Hormone therapy linked to higher risk of high blood pressure in women over 45

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Ladies, if you’re 45 or older and are using estrogen pills as part of your hormone therapy, a new study suggests you should be cautious about your blood pressure.

But before diving into the details, let’s start with some basics.

The ABCs of Hormones and Menopause

Hormones are substances in our bodies that act like messengers. They tell our cells what to do. Estrogen is one of these hormones and plays a significant role in a woman’s life, particularly during menopause.

Menopause is that phase in life when a woman stops having her period. While it usually kicks in around the age of 50, it can happen earlier or later.

The body also starts producing less estrogen, leading to symptoms like hot flashes, mood swings, and difficulty sleeping.

Hormone Therapy: Pros and Cons

To manage these menopausal symptoms, some women turn to hormone therapy to replace the missing estrogen. Various methods include taking a pill, applying a patch to the skin, or using creams or suppositories.

However, the new study has found that these approaches may not be equal in terms of their impact on your blood pressure.

The Blood Pressure Dilemma

The study looked at over 112,000 women aged 45 and above who had been on estrogen therapy for at least six months.

Results showed that those who took estrogen in pill form had a higher risk of developing high blood pressure—14% higher than those who used patches, and 19% higher than those using creams or suppositories.

But wait, there’s more! The kind of estrogen you take matters too.

The study looked at two types: estradiol, which is similar to the estrogen your body makes, and conjugated equine estrogen, which, believe it or not, comes from horses.

Women on the latter had an 8% higher risk of high blood pressure compared to those taking estradiol.

What This Means for You

If you’re in the menopausal phase and considering hormone therapy, these findings suggest you weigh your options. Pills might seem convenient, but patches or creams could be kinder to your blood pressure.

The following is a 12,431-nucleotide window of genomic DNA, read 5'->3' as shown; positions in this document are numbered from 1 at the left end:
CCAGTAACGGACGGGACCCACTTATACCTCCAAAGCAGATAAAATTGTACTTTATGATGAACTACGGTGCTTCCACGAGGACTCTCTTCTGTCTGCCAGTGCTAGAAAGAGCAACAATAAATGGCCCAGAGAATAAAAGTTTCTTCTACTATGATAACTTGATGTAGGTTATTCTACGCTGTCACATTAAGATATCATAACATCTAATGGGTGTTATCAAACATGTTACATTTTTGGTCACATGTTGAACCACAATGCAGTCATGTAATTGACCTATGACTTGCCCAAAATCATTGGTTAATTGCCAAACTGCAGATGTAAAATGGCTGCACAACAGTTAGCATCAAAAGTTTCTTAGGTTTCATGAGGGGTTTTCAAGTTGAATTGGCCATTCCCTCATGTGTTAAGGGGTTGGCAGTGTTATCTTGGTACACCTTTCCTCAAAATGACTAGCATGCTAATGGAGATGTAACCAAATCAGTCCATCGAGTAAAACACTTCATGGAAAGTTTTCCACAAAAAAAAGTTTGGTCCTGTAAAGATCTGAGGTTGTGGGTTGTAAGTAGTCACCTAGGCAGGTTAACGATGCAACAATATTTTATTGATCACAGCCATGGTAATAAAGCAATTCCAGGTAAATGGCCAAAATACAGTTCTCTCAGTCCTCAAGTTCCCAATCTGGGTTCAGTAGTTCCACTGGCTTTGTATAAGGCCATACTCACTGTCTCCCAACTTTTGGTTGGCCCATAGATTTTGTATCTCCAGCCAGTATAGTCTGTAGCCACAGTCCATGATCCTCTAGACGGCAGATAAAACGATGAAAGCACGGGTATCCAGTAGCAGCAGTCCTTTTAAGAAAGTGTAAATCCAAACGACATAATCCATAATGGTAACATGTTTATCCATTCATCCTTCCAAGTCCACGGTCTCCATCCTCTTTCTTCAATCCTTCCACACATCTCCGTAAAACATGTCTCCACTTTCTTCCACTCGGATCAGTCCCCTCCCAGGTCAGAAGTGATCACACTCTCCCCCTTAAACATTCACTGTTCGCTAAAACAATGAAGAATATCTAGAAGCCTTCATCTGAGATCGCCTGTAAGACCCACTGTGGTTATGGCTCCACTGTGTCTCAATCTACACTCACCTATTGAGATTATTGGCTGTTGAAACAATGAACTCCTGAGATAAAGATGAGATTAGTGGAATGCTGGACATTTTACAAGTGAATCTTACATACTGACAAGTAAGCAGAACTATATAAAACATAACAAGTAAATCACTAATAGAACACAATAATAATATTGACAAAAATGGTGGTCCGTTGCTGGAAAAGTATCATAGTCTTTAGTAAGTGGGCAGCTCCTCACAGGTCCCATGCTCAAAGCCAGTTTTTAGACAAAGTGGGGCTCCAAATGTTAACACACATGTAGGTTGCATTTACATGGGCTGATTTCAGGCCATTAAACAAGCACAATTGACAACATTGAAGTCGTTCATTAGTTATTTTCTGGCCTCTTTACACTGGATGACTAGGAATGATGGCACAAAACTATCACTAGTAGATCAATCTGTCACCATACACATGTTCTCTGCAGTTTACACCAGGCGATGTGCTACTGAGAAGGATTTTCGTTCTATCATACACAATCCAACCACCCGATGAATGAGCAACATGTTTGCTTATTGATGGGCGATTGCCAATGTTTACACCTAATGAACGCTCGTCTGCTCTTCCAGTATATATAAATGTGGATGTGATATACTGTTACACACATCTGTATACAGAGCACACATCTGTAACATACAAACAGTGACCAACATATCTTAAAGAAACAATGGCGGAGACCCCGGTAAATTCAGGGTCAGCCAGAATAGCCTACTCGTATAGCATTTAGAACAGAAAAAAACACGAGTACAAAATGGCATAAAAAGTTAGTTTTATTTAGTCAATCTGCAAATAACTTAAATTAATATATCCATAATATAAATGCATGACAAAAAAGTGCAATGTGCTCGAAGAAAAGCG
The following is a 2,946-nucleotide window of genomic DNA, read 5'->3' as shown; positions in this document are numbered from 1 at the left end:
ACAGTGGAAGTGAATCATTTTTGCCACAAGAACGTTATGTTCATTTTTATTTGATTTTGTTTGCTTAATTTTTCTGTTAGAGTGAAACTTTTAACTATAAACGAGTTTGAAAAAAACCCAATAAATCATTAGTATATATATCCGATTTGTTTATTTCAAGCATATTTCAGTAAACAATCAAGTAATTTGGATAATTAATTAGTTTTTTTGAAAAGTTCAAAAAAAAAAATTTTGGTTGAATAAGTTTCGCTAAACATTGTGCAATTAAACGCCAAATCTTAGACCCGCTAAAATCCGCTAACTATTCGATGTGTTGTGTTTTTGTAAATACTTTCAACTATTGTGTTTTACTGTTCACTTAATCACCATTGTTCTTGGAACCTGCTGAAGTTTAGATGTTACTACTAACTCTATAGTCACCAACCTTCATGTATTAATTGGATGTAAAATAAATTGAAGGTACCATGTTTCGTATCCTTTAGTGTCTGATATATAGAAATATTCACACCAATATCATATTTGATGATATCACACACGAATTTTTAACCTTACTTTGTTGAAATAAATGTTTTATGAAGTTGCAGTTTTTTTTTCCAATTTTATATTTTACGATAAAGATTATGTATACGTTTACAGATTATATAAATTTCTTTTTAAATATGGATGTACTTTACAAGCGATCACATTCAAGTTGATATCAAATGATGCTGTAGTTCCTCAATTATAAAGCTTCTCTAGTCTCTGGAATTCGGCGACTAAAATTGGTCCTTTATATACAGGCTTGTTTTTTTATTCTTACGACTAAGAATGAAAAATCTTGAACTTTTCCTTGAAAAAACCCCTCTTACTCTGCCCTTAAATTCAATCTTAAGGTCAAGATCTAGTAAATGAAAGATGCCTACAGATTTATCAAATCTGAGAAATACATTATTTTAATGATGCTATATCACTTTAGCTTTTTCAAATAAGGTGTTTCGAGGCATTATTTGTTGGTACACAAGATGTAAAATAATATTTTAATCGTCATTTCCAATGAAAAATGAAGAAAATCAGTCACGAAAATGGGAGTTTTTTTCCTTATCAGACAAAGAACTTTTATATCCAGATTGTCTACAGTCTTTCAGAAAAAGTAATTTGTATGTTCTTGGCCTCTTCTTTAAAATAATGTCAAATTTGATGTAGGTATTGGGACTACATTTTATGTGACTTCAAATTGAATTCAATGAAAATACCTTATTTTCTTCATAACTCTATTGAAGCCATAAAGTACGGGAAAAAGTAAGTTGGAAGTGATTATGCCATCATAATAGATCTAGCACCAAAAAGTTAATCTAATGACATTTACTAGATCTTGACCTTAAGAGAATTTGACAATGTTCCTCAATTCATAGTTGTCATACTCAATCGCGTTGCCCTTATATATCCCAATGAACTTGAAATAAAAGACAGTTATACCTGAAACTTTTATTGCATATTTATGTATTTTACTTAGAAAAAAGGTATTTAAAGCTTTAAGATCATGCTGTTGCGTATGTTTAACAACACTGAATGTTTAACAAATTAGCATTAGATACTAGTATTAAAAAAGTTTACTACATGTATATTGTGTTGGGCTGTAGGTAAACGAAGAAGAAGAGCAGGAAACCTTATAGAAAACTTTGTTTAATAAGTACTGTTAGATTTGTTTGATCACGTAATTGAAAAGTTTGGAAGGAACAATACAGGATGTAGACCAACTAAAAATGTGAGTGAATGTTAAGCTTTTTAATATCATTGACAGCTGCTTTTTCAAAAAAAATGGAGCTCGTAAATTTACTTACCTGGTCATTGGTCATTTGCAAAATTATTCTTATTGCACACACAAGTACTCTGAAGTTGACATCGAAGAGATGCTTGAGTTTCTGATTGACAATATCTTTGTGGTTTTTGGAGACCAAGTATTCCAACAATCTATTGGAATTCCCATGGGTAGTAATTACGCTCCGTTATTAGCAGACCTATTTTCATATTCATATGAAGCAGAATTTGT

Also, opting for estradiol over the horse-derived estrogen could be a better choice. It’s crucial to consult with your doctor to find the best treatment for you.

Looking Ahead

This study isn’t the final word on hormone therapy. Researchers want to dig deeper into its effects on our cardiovascular system, and they’re also keen on examining other hormones like progestin.

Ultimately, the goal is to help women navigate menopause with the least possible health risks.


Menopause may be a challenging time, but it doesn’t have to spell disaster for your health. If you’re 45 or older, this new study suggests you should think carefully about your hormone therapy options.

Consulting your doctor is crucial in making the decision that’s best for your health, especially where your blood pressure is concerned.

If you’re interested in the subject, keep an eye out for studies on safer ways to treat high blood pressure and how different foods can help control it.

This study was published in the journal Hypertension, adding another layer of understanding to this complex issue.

If you care about blood pressure, please read studies about how diets could help lower high blood pressure, and 3 grams of omega-3s a day keep high blood pressure at bay.

For more information about nutrition, please see recent studies that beetroot juice could help reduce blood pressure, and results showing cinnamon could help lower high blood pressure.

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hormone therapy, high blood pressure